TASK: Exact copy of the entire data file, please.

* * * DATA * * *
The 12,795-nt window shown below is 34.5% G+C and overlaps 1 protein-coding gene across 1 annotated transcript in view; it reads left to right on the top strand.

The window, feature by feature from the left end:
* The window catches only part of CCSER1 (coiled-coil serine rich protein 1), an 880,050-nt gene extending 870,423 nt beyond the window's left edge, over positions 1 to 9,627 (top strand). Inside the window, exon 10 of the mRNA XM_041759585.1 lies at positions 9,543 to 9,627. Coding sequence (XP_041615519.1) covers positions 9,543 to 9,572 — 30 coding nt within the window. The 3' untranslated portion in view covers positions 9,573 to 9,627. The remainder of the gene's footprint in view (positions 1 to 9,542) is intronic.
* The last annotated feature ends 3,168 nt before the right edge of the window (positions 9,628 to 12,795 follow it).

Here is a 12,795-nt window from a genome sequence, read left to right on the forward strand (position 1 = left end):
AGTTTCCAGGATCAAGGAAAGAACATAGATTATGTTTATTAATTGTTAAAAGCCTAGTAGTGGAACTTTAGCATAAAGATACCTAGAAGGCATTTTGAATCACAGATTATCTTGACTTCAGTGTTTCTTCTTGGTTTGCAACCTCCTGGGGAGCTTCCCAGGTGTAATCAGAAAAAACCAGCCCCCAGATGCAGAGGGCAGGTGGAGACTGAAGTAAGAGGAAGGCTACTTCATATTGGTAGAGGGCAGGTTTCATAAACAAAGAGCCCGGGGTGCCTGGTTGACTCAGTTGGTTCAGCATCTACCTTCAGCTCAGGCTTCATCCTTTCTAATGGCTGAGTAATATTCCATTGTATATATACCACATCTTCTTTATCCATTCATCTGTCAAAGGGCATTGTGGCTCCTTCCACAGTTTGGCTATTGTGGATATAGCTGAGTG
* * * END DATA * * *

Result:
The 12,795-nt window shown below is 34.5% G+C and overlaps 1 protein-coding gene across 1 annotated transcript in view; it reads left to right on the top strand.

The window, feature by feature from the left end:
* The window catches only part of CCSER1 (coiled-coil serine rich protein 1), an 880,050-nt gene extending 870,423 nt beyond the window's left edge, over positions 1 to 9,627 (top strand). Inside the window, exon 10 of the mRNA XM_041759585.1 lies at positions 9,543 to 9,627. Coding sequence (XP_041615519.1) covers positions 9,543 to 9,572 — 30 coding nt within the window. The 3' untranslated portion in view covers positions 9,573 to 9,627. The remainder of the gene's footprint in view (positions 1 to 9,542) is intronic.
* The last annotated feature ends 3,168 nt before the right edge of the window (positions 9,628 to 12,795 follow it).

Here is a 12,795-nt window from a genome sequence, read left to right on the forward strand (position 1 = left end):
AGTTTCCAGGATCAAGGAAAGAACATAGATTATGTTTATTAATTGTTAAAAGCCTAGTAGTGGAACTTTAGCATAAAGATACCTAGAAGGCATTTTGAATCACAGATTATCTTGACTTCAGTGTTTCTTCTTGGTTTGCAACCTCCTGGGGAGCTTCCCAGGTGTAATCAGAAAAAACCAGCCCCCAGATGCAGAGGGCAGGTGGAGACTGAAGTAAGAGGAAGGCTACTTCATATTGGTAGAGGGCAGGTTTCATAAACAAAGAGCCCGGGGTGCCTGGTTGACTCAGTTGGTTCAGCATCTACCTTCAGCTCAGGCTTCATCCTTTCTAATGGCTGAGTAATATTCCATTGTATATATACCACATCTTCTTTATCCATTCATCTGTCAAAGGGCATTGTGGCTCCTTCCACAGTTTGGCTATTGTGGATATAGCTGAGTG